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For example, given the transformation matrix (column matrix): $$A=\begin{bmatrix}1&0&1\\0&2&0\\1&0&1\end{bmatrix}$$

Eigenvectors $E_1=(1,0,1), E_2=(0,1,0), E_3=(-1,0,1)$

"The geometrical interpretation of this would be the orthogonal projection on the plane $-x+z=0$, because eigenvector one and two are both perpendicular to the third eigenvector. After its been projected onto the plane, it is stretched by a factor of two."

This seems like an important skill, I have no good idea on where I can find examples like these, so that I can become familiar with common transformation matrices.

Any resource and help is welcome.

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  • $\begingroup$ This is a special case of the theory of eigenvalues and eigenvectors. Do you know that theory? $\endgroup$ – Lee Mosher Mar 17 '15 at 19:36
  • $\begingroup$ @LeeMosher Yes, I'm familiar with eigenvalues/eigenvectors. $\endgroup$ – B. Lee Mar 17 '15 at 19:36
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    $\begingroup$ the orthogonal projection should make the projection vector shorter than the one projected or keep it at the same length. $\endgroup$ – abel Mar 17 '15 at 19:46
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    $\begingroup$ what you can do is study the geometric transformations first. like orthogonal projection, reflection and rotation in $R^2$ well. you can tell what the eigenvalues and eigenvector by studying the transformation itself; not the other way around. $\endgroup$ – abel Mar 17 '15 at 19:50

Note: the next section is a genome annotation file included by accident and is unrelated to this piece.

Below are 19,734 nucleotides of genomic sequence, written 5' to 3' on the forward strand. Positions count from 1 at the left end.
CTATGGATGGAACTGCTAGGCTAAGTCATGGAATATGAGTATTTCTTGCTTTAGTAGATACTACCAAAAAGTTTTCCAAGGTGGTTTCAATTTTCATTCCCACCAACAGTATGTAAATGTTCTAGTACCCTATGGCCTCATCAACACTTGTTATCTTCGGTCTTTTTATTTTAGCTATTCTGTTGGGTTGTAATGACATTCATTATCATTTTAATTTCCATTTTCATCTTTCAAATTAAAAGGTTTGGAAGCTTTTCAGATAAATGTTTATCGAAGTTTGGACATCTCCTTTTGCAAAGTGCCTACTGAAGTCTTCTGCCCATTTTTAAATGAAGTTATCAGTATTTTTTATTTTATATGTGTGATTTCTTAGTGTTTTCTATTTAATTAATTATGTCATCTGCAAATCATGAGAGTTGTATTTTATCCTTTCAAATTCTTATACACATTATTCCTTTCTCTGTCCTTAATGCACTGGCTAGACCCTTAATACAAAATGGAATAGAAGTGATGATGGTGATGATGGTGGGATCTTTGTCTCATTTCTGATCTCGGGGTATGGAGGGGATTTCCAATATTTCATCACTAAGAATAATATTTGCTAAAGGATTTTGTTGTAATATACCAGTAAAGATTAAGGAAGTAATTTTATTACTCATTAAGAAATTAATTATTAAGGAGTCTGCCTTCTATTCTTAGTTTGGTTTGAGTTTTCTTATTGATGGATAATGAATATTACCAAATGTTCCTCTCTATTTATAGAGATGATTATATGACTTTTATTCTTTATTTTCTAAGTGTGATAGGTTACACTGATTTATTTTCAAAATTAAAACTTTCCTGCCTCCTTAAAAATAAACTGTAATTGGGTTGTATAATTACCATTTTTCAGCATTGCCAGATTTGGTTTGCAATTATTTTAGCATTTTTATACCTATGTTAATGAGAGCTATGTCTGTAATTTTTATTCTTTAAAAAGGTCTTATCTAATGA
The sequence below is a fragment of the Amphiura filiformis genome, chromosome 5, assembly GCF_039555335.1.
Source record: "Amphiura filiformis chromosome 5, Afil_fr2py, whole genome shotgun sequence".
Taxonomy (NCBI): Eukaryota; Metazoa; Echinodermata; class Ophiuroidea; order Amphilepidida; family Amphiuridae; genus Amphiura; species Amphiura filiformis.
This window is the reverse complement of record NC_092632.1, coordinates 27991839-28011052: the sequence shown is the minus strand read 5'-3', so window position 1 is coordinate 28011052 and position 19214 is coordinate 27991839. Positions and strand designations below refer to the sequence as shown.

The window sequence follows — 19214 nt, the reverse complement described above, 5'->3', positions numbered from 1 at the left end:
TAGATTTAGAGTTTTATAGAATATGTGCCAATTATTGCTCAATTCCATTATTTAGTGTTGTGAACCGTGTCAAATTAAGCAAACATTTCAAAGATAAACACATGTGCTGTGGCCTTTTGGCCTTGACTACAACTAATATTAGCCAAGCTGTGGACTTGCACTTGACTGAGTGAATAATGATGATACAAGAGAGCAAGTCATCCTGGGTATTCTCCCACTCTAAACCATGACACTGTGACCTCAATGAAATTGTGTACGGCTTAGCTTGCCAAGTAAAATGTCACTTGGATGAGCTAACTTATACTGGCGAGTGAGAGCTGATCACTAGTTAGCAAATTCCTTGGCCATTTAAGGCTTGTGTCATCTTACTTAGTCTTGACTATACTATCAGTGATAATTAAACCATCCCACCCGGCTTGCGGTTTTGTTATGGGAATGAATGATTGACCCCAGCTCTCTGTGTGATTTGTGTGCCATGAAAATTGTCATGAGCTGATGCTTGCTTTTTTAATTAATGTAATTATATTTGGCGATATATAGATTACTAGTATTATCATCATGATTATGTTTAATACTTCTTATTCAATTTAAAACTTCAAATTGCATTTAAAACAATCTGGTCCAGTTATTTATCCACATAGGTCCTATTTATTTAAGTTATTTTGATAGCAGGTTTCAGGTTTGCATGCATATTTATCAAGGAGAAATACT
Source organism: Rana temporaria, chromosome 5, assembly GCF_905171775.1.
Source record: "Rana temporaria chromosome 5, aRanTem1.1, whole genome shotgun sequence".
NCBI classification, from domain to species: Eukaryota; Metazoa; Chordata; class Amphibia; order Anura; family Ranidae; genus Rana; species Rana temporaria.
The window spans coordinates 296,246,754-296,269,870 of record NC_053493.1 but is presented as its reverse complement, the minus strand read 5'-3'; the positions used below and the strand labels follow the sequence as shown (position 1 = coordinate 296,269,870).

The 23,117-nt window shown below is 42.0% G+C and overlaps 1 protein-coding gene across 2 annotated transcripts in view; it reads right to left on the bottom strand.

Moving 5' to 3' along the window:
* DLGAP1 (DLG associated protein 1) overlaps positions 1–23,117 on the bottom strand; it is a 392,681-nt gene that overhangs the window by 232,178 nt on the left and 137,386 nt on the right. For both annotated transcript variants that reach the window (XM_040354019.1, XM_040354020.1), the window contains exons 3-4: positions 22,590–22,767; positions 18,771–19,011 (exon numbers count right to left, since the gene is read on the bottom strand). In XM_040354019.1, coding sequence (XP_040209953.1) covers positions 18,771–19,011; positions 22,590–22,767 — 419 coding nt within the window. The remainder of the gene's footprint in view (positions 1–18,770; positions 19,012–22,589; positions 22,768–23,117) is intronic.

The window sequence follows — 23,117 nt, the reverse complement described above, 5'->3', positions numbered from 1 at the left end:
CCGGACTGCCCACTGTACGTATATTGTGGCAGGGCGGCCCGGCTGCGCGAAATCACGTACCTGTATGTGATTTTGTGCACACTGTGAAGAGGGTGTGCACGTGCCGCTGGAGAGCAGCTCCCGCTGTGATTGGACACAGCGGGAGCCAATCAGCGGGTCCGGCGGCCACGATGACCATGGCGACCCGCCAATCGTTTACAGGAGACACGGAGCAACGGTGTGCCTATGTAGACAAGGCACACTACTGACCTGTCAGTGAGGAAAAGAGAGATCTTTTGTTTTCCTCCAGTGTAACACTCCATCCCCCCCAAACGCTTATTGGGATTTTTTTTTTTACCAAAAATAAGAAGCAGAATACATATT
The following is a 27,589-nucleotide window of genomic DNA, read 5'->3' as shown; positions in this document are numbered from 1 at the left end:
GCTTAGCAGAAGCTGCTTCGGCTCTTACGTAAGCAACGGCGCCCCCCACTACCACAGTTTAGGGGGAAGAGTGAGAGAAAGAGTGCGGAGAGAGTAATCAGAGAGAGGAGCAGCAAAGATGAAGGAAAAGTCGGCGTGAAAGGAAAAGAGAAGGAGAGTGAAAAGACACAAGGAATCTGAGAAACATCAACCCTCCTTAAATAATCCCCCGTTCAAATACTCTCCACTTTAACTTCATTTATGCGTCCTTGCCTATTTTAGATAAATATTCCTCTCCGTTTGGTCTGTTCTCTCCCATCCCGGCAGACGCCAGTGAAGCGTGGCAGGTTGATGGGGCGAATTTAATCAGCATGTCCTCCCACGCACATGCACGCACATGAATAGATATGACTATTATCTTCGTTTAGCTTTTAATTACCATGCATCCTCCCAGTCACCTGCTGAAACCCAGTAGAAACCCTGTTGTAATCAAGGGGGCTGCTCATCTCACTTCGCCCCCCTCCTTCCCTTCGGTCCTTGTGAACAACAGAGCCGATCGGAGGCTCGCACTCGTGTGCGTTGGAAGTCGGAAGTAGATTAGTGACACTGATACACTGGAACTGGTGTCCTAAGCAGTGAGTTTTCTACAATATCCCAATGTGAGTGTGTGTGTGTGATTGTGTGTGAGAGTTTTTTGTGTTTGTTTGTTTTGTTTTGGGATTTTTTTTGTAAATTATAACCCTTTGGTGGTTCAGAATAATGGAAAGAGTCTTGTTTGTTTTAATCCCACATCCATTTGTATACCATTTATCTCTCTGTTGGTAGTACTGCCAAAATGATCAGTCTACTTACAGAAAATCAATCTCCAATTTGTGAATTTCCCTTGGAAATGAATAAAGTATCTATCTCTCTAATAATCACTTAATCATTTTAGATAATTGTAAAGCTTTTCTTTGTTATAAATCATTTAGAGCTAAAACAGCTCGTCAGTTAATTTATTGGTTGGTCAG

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    $\begingroup$ The above A is not an orthonormal transformation because the 1st and 3rd columns are identical. $\endgroup$ – ja72 Mar 17 '15 at 19:56
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The matrix itself is just a collection of values. What they can do to a vector, or more generally to a region made up of vectors, is what's important. To geometrically think of the transformation, take the determinant, trace, and eigenvalues. If the absolute value of the determinant is greater than 1 then the transformation stretches out the region, where each point in the region is a vector, it has an area greater than when it started. If its less than 1, then it compresses the region. If its equal to 1, it preserves the area of the region. The trace will tell you how fast the determinant changes area, honestly there is little intuition for the trace so I'll keep it at that. The eigenvalues and eigenvectors, tell you about points, eigenvectors in the region, where the $matrix*vector$ is just the $eigenvalue*vector$. These two are most useful if you apply the matrix transformation more than once, even infinitely.

The eigenvalues for this matrix are 2,0, and 2. This means that the applying this matrix transformation infinitely to the eigenvectors will make two of the values infinite, and one of the values 0. This is because $matrix*eigenvector=eigenvalue*eigenvector$, which can be factored out and reapplied to give $matrix^n*eigenvector=eigenvalue^n*eigenvector$ The determinant is 0, so the area of the region is reduced under the transformation, which isn't surprising, can you figure out why? The trace is 4 so the area transformation changes throughout the region.

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  • $\begingroup$ Wow! Amazing answer. I have only one question to ask. If I diagonalize a matrix, what information does this give me? Is a diagonalized matrix easier to analyze than its counterpart matrix of eigenvectors? Thank you so much! $\endgroup$ – B. Lee Mar 17 '15 at 20:11
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    $\begingroup$ I would think diagonalized matrix would be easier to deal with, but it varies depending on context. Here's why. The determinant is equal to the product of the eigenvalues, and the trace is equal to the sum of the eigenvalues, obviously a sentence mentioning that does not give the identities justice. So in my opinion, a diagonal matrix gives more information on the surface level. $\endgroup$ – Zach466920 Mar 17 '15 at 20:21

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